With Connex multi-material technology, a single print, with multi-material features, can transform from any 1D strand into 3D shape, a 2D surface into 3D shape or morph from one 3D shape into another. The Connex multi-material technology allows the researchers to program different material properties into each of the various particles of the designed geometry and harness the different water-absorbing properties of the materials to activate the self-assembly process. With water as its activation energy, this technique promises new possibilities for embedding programmability and simple decision-making into non-electronic-based materials.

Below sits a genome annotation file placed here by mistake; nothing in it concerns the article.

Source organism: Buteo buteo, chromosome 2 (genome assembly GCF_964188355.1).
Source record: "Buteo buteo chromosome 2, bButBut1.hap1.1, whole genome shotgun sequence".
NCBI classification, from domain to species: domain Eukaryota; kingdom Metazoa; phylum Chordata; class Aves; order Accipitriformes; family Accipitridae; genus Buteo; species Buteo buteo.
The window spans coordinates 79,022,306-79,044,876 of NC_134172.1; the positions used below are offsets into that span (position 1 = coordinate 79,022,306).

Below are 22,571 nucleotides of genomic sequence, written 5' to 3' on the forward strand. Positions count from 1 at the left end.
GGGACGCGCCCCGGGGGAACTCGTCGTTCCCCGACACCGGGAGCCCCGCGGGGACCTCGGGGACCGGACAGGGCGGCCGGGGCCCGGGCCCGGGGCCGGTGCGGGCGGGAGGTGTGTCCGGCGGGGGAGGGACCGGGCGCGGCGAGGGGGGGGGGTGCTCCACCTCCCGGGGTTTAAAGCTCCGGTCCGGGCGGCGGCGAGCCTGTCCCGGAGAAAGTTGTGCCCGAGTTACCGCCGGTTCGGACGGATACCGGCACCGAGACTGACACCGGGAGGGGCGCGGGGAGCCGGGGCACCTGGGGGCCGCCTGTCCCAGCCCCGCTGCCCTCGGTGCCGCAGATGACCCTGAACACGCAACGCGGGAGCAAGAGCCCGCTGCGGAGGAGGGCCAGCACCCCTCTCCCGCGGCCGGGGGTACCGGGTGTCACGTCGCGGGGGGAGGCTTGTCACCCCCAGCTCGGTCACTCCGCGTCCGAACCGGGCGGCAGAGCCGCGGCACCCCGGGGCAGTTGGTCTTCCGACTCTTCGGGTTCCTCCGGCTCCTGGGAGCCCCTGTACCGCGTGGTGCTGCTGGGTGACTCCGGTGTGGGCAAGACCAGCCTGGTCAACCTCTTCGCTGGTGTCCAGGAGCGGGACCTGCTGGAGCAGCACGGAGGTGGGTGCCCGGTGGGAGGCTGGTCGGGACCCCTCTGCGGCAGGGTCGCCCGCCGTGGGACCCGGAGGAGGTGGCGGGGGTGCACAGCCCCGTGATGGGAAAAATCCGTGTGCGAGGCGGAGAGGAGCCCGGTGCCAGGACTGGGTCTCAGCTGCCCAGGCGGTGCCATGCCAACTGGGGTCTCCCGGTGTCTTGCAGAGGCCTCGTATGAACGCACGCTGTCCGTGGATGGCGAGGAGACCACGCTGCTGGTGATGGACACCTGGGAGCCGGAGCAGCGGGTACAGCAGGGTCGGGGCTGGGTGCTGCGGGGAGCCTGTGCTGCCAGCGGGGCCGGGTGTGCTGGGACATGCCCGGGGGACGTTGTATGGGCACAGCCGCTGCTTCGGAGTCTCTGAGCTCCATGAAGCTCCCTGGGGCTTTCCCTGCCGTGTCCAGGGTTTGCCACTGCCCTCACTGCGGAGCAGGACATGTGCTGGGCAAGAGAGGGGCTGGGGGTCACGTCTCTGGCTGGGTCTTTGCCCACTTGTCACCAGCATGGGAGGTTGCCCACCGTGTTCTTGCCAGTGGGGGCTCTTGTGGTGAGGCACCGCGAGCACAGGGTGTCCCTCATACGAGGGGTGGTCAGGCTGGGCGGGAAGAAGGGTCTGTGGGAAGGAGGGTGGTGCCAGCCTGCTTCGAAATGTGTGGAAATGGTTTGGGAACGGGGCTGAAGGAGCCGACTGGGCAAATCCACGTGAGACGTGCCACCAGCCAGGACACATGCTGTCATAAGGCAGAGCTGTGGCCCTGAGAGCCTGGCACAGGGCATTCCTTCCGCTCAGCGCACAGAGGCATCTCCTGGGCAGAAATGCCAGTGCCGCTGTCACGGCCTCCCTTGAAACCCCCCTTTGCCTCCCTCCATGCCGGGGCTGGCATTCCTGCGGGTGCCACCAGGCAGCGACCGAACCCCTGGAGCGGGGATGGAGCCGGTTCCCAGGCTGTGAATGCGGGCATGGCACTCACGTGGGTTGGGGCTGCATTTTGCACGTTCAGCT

An example of 4D printed objects that were preprogrammed to respond to a stimulus – water – and change into other shapes is shown in Figure 11. The top figure shows a 1D object morphed into a 2D object – when inserted into water, the snake-like object forms the letters “MIT”. The two figures show how one can also create self-folding cubes from both flat and wireframe structures. Other applications in Figure 12 show a single strand that self-transforms from the letters “MIT” into the letters “SAL”, a flat surface that self-folds into a truncated octahedron and a flat disc that self-folds into a curved-crease origami structure. Skylar along with Stratasys Ltd. and Autodesk, Inc. using Stratasys’ Connex multi-material printer and a new polymer developed to expand 150 per cent when submerged in water conducted these experiments. A new application was embedded into the Autodesk software, Project Cyborg, to simulate the dynamics of 4D printed objects and their material optimization. This technology has attracted substantial press attention around its potential for manufacturing (Tibbits, 2014). Another 4D printing technology involves embedding wiring or conducting parts into special compliant components during the 3D printing job. After the object is printed, the parts can be activated by an external signal to trigger full assembly actuation (Figures 13 and 14). This approach has potential implications for areas such as robotics, furniture and building construction.